LONDON (BLOOMBERG, AFP) - Prime Minister Theresa May's office has tried to downplay a row between her most senior officials over whether Britain should have a transition period as it leaves the European Union, as tensions over Brexit policy emerged.
Brexit Secretary David Davis accused Chancellor of the Exchequer Philip Hammond of taking inconsistent positions on whether Britain should seek a bridging deal, which could mean remaining in the customs union for years after Britain's due to quit.
Eurosceptic Davis insisted Britain was likely to quit the customs union on the first day of Brexit in March 2019. But speaking in Germany on Monday, Hammond restated his view that a lengthier transition period would be required to help businesses avoid a cliff-edge shift in their trading arrangements.
Speaking at a conference organised by The Times of London on Monday, Davis described Hammond's record of comments on the potential timescale for Brexit as "not quite consistent with one another."
"What he's actually said, the most important thing is it's got to be done before the election so that's a maximum of three years," Davis added, insisting the two ministers were "entirely aligned" in their thinking on the length of any transition.
May's spokeswoman Alison Donnelly was asked to explain which minister was correctly stating the government's policy. She told reporters in London that Britain will be leaving the customs union but the details of any transition period would be decided in the negotiation with the EU.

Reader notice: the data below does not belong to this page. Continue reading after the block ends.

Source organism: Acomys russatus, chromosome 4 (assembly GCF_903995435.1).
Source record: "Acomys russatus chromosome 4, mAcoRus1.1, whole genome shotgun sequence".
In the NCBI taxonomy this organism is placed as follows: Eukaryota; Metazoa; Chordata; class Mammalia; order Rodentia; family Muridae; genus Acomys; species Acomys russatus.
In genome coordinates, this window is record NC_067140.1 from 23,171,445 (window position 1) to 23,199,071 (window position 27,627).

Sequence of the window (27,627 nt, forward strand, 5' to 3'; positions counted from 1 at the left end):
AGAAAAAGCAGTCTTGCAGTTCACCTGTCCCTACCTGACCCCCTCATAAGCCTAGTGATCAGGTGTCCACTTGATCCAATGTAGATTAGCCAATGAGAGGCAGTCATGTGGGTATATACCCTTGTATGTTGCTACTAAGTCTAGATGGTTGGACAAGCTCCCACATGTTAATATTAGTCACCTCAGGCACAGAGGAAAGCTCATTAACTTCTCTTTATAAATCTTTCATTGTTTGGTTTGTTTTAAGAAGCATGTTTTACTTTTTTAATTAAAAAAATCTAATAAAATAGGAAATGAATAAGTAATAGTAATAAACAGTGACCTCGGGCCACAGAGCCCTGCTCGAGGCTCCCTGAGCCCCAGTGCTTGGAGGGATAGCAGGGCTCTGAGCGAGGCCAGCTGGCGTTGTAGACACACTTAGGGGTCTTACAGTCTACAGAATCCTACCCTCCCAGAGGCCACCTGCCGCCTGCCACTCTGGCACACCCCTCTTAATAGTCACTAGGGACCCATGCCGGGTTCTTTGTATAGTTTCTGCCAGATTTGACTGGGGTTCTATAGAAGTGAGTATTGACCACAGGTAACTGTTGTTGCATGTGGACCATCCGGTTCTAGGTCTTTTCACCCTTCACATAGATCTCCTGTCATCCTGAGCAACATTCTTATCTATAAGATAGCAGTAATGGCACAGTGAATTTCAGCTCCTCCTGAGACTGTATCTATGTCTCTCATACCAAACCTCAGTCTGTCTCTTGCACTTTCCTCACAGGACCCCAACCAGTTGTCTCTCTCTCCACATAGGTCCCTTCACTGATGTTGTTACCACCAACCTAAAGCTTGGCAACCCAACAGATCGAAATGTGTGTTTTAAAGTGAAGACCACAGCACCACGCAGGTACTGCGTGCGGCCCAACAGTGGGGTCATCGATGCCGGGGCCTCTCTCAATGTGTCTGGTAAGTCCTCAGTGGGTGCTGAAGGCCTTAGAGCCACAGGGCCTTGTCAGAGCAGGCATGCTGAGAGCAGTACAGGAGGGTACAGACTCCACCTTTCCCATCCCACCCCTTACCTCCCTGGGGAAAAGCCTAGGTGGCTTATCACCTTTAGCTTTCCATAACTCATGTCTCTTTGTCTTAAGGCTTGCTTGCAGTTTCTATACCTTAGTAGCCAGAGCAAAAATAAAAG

Meanwhile, the British government on Tuesday said it was forming an advisory group, reportedly made up of the country's main business lobby organisations, as it negotiates its exit.
Business Secretary Greg Clark said "the government is creating a new EU exit business advisory group to ensure business is not only heard but is influential throughout the negotiations".
Reports said the advisory group would be made up of five bodies: the Confederation of Business Industry, manufacturers' grouping the EEF, the British Chambers of Commerce, the Institute of Directors and the Federation of Small Businesses.
"Since the referendum I've held discussions with businesses, workers and local leaders across the UK and investors all around the world," Clark added in his statement.
"These will continue over the coming months, including my weekly meetings with the director generals of the five main business organisations."
British business leaders have for months urged the government to rule out a hard break with the EU that would see Britain's departure from the single market or tariff-free zone, while also ending the free movement of people.
They have argued also that uncertainty over the terms of Brexit was impacting investment decisions - and warned against a situation where Britain leaves the EU single market without having a new trade deal in place that would mean reverting to trading under World Trade Organization rules.